India scripted history on 23 August 2023 as the Chandrayaan-3 lander module successfully landed on the Moon’s South Pole. With this, India became the first country to achieve the historic feat.
This successful soft landing on the moon made India only the fourth country in the world to achieve the feat after the United States, former Soviet Union and China.
Prime Minister of India Narendra Modi, addressing ISRO scientists virtually from Johannesburg, said India made a resolve ‘on the Earth and fulfilled it on the Moon’. “India’s successful Moon mission is not India’s alone… Our approach of one earth, one family one future is resonating across the globe… Moon mission is based on the same human-centric approach. So, this success belongs to all of humanity” he said.
Prime Minister Modi watched the landing live from Johannesburg, South Africa where he is currently participating in the BRICS summit.
Political leaders from across party lines took to X (formerly Twitter) to congratulate India and hail the successful landing on Moon’s South Pole.
The Chandrayaan-3 mission was launched on 14 July from Sriharikota in India. A successful landing on the Moon’s south pole on August 23 is not only a boost to India’s prestige but is expected to launch the country’s burgeoning space industry to new heights.
Under Prime Minister Narendra Modi, India is looking to open its space sector to foreign investment as it targets a five-fold increase in its share of the global launch market within the next decade.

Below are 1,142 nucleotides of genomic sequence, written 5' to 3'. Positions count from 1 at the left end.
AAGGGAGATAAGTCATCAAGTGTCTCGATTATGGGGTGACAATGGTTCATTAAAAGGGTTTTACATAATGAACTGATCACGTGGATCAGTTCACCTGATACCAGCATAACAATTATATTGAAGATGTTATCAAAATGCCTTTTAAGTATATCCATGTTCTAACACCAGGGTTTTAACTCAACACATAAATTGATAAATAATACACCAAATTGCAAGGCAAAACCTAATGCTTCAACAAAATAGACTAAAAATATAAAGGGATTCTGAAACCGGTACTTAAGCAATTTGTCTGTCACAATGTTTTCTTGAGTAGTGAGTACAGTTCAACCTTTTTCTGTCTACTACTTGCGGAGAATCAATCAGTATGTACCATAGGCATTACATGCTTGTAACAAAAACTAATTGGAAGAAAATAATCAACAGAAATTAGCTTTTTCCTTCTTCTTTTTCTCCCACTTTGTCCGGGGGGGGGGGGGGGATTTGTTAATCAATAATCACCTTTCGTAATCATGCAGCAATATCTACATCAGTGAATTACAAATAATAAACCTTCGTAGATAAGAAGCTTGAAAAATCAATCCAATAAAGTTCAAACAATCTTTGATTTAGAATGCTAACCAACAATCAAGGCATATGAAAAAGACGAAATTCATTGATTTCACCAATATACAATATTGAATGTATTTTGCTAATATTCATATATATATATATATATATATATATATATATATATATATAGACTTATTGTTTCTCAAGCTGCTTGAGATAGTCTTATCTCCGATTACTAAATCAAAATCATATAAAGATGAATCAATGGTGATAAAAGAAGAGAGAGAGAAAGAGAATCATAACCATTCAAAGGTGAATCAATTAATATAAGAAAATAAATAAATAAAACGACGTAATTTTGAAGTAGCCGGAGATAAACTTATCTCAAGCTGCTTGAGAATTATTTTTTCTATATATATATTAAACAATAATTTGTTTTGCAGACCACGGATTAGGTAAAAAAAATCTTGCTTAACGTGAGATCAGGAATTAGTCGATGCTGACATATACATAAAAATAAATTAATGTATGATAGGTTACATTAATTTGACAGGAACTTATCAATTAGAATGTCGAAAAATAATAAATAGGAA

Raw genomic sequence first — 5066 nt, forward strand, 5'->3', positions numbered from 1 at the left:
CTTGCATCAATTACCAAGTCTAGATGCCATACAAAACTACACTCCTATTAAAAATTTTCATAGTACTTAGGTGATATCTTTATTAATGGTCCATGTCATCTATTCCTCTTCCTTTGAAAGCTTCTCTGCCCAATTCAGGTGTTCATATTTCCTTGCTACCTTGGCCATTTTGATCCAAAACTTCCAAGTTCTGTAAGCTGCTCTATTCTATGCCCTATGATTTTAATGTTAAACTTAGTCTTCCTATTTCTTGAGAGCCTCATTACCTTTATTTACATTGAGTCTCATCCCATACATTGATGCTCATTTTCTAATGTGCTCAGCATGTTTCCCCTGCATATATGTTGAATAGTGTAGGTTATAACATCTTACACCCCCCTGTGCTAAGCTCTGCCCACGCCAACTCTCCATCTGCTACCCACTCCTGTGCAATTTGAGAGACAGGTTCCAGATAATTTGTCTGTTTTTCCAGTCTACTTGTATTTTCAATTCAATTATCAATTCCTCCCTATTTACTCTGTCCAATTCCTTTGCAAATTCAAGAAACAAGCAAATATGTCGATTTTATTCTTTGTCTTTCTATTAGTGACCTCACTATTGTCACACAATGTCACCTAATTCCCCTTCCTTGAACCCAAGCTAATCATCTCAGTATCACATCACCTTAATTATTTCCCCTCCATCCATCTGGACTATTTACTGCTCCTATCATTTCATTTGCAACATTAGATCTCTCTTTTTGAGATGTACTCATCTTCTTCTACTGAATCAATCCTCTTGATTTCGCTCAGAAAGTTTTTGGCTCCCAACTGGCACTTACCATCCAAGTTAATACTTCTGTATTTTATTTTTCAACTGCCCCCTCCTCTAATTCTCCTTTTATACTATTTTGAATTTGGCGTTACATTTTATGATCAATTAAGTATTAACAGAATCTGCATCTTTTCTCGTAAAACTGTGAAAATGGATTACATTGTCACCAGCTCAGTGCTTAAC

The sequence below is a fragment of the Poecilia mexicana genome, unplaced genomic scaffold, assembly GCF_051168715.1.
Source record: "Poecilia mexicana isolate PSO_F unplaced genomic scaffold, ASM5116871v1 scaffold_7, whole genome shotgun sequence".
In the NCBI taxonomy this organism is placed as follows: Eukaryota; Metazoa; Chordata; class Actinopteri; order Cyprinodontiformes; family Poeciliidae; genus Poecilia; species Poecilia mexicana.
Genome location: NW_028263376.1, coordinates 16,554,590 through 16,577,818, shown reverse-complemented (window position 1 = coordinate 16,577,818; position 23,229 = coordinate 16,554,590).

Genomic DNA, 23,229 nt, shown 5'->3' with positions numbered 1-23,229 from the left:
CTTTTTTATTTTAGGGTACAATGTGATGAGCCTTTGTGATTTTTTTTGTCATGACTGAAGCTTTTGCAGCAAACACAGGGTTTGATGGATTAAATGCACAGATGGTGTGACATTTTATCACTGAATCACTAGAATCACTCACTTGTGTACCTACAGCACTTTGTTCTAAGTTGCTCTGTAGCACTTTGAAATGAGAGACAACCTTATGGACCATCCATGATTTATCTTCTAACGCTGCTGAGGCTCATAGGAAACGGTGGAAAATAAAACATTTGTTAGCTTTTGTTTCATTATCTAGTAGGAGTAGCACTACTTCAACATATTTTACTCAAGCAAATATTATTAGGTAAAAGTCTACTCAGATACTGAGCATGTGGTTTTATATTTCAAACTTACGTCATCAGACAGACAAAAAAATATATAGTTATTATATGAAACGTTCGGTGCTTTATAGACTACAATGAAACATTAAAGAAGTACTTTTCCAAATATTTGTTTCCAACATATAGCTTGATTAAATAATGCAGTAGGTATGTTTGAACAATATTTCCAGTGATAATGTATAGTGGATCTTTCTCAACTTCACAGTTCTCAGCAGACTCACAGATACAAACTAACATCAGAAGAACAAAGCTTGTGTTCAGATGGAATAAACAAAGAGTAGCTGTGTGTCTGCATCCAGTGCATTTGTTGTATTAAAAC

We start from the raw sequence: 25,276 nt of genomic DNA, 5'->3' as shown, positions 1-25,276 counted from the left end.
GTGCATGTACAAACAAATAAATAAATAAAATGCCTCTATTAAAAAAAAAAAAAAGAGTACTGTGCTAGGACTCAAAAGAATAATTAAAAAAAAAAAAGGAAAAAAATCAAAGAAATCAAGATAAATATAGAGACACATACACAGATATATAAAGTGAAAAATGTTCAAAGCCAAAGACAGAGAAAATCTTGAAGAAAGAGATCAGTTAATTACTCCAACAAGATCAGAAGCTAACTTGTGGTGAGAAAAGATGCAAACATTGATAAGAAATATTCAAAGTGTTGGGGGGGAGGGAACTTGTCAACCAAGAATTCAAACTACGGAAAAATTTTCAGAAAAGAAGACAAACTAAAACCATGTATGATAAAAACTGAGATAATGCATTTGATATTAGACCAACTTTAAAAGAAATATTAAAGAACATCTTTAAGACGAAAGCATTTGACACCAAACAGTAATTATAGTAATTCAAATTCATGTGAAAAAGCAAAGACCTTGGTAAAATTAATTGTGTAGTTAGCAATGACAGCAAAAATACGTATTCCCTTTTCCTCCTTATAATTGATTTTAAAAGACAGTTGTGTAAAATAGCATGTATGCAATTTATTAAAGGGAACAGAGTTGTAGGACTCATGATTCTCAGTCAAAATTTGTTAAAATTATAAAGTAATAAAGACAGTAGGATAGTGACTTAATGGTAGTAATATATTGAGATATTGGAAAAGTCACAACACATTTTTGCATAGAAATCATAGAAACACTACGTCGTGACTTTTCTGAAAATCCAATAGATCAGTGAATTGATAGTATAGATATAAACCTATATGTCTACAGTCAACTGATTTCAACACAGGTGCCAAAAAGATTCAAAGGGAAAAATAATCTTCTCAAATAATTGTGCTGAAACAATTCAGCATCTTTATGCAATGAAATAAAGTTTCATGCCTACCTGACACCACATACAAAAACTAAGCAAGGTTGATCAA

The shares of aerospace and defence firms and those related to the two sectors rallied as Chandrayaan-3 was set to touch down on the lunar surface. India’s current space market is worth around US$8 billion and has been growing at about 4% annually in the last few years, compared to 2% globally.
India’s space economy is likely to touch US$40 billion by 2040 and a successful Chandrayaan-3 mission may help India achieve the target much sooner as more countries are expected to approach India for launching their satellites.
India’s space sector could capitalise on a reputation for cost-competitive engineering. The Indian Space Research Organisation (ISRO) had a budget of around just US$74 million for the mission. India is looking to follow NASA’s playbook in opening the space sector to private money.
When the Indian Space Research Organisation (ISRO) was founded in 1969, its primary goal was fairly simple – to design and launch satellites for forecasting storms, mitigating floods and bolstering telecommunications in the country.
In the beginning, India’s space missions were carried out with the help of other countries and it wasn’t until the 1990s that ISRO began to design and launch satellites on its own. Since then the country has achieved significant milestones to emerge as a leader in space missions.
In 2009, India sent a robotic orbiter called Chandrayaan-1 to the moon, which helped discover that water ice can exist on the lunar surface. In 2014, India successfully put a satellite into orbit around Mars, becoming the fourth nation to do so.
In 2017, India created history by successfully launching 104 satellites on a single mission, overtaking the previous record of 37 satellites launched by Russia in 2014. India will soon be launching missions to monitor and observe the Sun (Aditya -L1), Venus orbiter (Shukrayaan-1), Mars orbiter (Mangalyaan-2), lunar lander, uncrewed spacecraft flight tests (Gaganyaan) all leading to a manned space flight.